It all started with a thicket of gorgeous magenta peonies that didn’t belong to me. They didn’t belong to anyone. Before the house next door was demolished, I rescued these peonies and transplanted them in our front yard. I didn’t know what I was doing and hardly knew how to use a shovel. But nature is generous and forgiving. That one peony clump divided into six baby plants. Little did I know that five years later, these six young peonies would become the inspiration for and backbone to our family flower farm.
The year is 1927. The new General Motors automobile factory begins construction on a neighborhood for some* employees; modern craftsman style bungalows and cottages with views of the Flint River. The Great Depression hits and many of these homes are boarded up and abandoned. But not for long. Young families move in. Maple saplings are planted, lining the streets. Soon it’s one of the most sought-after places to live in the booming city.
Fast forward ninety years. General Motors has relocated its factories out of the country, taking thousands upon thousands of jobs away from Flint residents. Workers from overseas have arrived at the empty factories and literally disassembled the buildings and machinery piece by piece to rebuild in their home countries. With depressing economies come depressing realities: 41.9% of Flint residents live below the poverty line. The violent crime rate is 310% higher than the national average. The local economy has crashed, the city a hollow shell of what it once was, a ghost town to its comparatively few remaining inhabitants.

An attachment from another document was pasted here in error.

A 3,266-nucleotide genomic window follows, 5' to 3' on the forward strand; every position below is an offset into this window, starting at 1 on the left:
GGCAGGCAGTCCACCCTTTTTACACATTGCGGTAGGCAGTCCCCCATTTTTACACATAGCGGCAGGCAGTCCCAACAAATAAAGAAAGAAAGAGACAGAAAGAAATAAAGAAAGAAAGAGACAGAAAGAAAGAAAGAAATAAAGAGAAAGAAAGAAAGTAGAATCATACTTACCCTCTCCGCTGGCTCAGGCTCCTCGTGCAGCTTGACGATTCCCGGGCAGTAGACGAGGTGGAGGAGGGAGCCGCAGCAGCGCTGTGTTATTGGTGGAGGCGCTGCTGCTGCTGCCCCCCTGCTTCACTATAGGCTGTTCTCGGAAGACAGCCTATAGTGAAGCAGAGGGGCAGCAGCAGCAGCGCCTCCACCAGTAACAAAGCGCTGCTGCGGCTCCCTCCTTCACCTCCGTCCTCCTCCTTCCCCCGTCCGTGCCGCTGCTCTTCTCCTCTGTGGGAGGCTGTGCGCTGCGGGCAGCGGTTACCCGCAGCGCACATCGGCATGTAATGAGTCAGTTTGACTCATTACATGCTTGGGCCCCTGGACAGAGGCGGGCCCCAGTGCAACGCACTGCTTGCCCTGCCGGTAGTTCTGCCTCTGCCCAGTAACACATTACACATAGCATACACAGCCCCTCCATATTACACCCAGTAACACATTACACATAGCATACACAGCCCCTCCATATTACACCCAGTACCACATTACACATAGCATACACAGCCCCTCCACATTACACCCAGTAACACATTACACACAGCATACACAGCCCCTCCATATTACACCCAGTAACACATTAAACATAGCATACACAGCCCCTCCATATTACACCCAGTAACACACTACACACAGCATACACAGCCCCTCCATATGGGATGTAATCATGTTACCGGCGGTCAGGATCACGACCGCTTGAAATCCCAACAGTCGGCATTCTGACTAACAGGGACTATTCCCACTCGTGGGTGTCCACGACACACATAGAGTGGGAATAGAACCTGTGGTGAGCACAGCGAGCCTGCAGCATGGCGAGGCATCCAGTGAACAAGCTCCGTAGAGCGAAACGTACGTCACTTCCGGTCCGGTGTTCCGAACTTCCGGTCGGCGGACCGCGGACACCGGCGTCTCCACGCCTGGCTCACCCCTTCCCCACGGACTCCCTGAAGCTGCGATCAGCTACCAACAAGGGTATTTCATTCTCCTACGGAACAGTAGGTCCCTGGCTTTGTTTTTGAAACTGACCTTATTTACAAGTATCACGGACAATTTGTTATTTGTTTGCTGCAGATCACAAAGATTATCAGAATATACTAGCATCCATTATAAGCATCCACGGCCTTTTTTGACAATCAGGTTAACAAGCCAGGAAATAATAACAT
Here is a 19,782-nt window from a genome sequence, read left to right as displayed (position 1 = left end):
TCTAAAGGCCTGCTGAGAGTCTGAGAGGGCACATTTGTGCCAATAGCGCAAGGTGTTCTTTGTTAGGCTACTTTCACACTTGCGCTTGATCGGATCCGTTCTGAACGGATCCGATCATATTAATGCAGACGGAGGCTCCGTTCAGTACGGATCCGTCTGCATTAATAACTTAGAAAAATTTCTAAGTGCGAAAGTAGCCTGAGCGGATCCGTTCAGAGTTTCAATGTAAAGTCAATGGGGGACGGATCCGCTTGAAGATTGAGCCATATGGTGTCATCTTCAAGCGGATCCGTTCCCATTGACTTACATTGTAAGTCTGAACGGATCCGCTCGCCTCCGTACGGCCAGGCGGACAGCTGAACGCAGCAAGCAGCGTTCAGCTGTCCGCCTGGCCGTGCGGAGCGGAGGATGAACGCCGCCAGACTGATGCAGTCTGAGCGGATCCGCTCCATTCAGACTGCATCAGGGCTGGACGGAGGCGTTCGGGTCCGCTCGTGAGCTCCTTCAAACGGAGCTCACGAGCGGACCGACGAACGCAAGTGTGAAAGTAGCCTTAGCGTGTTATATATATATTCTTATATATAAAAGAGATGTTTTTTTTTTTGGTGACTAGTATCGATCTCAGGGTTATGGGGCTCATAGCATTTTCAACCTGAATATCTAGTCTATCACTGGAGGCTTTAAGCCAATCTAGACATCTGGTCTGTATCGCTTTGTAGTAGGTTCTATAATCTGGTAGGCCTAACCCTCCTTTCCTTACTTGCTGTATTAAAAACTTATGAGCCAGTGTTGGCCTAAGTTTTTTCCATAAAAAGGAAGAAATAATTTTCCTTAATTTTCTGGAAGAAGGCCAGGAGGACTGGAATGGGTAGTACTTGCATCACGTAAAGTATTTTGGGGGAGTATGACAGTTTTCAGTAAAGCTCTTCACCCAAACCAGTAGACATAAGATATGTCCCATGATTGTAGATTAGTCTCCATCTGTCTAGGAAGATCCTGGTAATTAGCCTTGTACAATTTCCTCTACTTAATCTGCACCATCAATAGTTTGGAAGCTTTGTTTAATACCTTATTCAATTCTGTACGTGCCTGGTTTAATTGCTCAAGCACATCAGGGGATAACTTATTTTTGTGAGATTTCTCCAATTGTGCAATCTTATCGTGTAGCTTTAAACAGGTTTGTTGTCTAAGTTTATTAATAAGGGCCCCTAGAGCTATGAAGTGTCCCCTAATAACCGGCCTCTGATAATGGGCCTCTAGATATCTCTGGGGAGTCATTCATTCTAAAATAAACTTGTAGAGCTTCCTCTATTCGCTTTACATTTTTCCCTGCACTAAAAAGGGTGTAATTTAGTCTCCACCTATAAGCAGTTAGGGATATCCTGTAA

This is when my husband and I decide to move back home! I was born in Flint, raised in the township and graduated high school in a suburb nearby. I went to college out of state and, along with my college-sweetheart-turned-husband, moved to warmer, more vibrant places. But after our first child was born, I knew it was time to come home. We didn’t have some grand mission in moving to Flint. We weren’t planting a church or starting an NGO. We just wanted to put down deep roots in a familiar place and be good neighbors, committed for the long term.
When we moved into our little 1928 cottage-style dream home back in 2011, it was surrounded by five empty and abandoned houses. Slowly, over time, each one was purchased and renovated; friends from church moved in next door. But that yellow house, the one just to the east of us, it was beyond hope. Beyond repair. It had a blue tarp for a roof and was home to wild animals. In 2015 the Genesee County Land Bank came and took the yellow house down (but not before I relocated its peonies!). Finally, I could watch the sun rise from our living room windows, light flickering through the giant maple trees lining the street.